“We continue to demand the application of the December 31, 2016 accord,” he told Reuters news agency. “The nomination of Bruno Tshibala is a departure from the accord.”

Read more on this: 

This is a dense and ongoing story of an opposition rent by factional battles, with Kabila seemingly cast in the role of Grand Puppet Master. I highly recommend this Crisis Group brief if you want a deeper understanding of the situation. It’s a long one, but contains some great insights into how Kabila is somehow still in power.

This is also a good read on the man who should have been king: Tshisekedi Junior. It certainly highlights why some in the opposition would have stood against him. Case in point: “At 53, the younger Tshisekedi has spent most of his life in Belgium. He has never held public office (though he was elected to parliament in 2011 and boycotted his seat at the direction of his father) and only moved into a leadership role in the UDPS as its national secretary for external relations in 2008. For most of his professional life, he toiled in relative obscurity within the party’s European diaspora organizations.”

(Note that both pieces are slightly dated as they were written before Tshibala was named Prime Minister.)


Seychelles found itself at the centre of the ongoing Trump-Russia love-in after a Washington Post report last week that said (and I’m just going to copy-paste this paragraph straight from the story because, man, is it convoluted) “the United Arab Emirates arranged a secret meeting in January between Blackwater founder Erik Prince and a Russian close to President Vladi­mir Putin as part of an apparent effort to establish a back-channel line of communication between Moscow and President-elect Donald Trump, according to US, European and Arab officials”.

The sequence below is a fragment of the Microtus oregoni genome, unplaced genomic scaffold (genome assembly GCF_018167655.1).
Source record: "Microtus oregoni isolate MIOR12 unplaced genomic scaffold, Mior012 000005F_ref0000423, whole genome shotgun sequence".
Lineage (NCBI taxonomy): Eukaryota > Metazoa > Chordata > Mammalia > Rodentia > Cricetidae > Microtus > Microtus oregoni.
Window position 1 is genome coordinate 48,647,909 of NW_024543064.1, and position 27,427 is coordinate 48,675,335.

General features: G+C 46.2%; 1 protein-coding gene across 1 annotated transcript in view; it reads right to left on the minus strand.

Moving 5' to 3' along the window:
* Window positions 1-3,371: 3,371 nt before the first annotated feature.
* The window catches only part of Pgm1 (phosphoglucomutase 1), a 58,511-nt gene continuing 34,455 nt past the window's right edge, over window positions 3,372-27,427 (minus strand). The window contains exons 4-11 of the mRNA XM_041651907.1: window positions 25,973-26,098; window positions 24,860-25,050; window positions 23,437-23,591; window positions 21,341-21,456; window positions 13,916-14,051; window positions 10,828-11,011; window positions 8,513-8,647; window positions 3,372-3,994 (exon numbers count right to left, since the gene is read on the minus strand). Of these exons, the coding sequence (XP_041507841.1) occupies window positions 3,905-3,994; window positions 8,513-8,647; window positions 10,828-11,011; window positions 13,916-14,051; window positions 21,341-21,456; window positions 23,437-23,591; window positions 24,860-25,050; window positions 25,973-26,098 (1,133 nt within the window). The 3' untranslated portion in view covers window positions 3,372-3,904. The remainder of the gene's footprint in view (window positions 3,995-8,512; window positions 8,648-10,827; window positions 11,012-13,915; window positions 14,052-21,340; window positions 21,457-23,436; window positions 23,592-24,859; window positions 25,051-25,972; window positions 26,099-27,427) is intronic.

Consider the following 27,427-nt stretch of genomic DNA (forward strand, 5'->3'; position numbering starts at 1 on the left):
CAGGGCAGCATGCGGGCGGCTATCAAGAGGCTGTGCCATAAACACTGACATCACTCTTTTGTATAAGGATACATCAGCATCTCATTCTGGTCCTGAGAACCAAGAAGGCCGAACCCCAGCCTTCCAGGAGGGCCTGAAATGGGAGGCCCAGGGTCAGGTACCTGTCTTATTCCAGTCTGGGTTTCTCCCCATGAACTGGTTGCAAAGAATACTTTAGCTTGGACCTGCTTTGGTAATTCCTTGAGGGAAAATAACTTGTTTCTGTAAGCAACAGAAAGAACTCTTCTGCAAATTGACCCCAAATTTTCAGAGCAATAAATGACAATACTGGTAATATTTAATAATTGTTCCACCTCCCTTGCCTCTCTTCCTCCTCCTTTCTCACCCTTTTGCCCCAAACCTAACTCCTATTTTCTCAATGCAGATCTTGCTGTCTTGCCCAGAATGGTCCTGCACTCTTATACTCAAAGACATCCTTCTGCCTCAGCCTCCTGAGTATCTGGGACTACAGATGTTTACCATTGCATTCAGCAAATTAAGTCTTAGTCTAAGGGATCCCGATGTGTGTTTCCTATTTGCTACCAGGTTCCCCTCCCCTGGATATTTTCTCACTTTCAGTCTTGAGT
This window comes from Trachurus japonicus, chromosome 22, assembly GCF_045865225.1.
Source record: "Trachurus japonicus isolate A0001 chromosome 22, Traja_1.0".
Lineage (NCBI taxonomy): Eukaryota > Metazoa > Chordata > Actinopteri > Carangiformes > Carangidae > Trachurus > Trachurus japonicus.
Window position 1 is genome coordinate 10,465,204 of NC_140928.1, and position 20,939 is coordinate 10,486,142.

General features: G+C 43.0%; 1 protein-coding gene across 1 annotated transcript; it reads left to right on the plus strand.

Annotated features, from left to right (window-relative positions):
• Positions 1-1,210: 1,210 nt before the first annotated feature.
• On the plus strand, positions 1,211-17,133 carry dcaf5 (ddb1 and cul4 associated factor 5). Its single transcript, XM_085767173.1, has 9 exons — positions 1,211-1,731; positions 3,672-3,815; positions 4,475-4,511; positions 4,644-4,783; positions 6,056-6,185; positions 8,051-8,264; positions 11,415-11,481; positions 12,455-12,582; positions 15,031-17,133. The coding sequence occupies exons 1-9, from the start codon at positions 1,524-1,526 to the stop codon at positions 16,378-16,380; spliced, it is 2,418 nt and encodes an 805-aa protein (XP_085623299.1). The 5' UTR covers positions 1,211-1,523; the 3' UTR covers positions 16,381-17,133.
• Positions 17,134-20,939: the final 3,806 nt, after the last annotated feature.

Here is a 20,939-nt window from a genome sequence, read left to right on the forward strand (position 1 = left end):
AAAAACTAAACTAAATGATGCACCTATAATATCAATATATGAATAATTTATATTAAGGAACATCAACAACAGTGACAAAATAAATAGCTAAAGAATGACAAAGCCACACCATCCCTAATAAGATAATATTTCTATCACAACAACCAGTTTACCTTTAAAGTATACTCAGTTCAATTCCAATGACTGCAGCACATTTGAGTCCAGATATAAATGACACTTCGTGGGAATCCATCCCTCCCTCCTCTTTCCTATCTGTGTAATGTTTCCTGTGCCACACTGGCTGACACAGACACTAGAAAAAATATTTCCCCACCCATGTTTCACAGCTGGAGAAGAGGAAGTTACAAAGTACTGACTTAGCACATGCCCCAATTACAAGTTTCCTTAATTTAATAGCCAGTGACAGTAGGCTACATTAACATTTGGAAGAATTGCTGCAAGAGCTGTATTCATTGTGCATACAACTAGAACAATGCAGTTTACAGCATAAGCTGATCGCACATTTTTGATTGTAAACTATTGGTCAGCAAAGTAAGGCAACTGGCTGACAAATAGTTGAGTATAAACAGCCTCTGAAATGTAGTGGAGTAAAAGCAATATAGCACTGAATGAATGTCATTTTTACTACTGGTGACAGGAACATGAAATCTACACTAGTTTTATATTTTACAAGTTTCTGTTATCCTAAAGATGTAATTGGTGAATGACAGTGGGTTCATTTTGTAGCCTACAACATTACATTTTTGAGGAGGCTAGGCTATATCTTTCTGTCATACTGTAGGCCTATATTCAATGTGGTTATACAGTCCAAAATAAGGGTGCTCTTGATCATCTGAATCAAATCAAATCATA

The site of this meeting? Seychelles.

Now, I’m not going to go into too much depth over this because it’s more a US-Russia story than it is an African story, but I will leave you with this incredible tidbit about Seychelles from the country’s own foreign affairs minister:

“I wouldn’t be surprised at all,” said Barry Faure, the Seychelles secretary of state for foreign affairs. “The Seychelles is the kind of place where you can have a good time away from the eyes of the media. That’s even printed in our tourism marketing. But I guess this time you smelled something.”

malawiA study on abortion in Malawi revealed an estimated 141,000 abortions were performed in the country in 2015. This despite it being illegal to have an abortion in Malawi unless the mother’s life is in danger.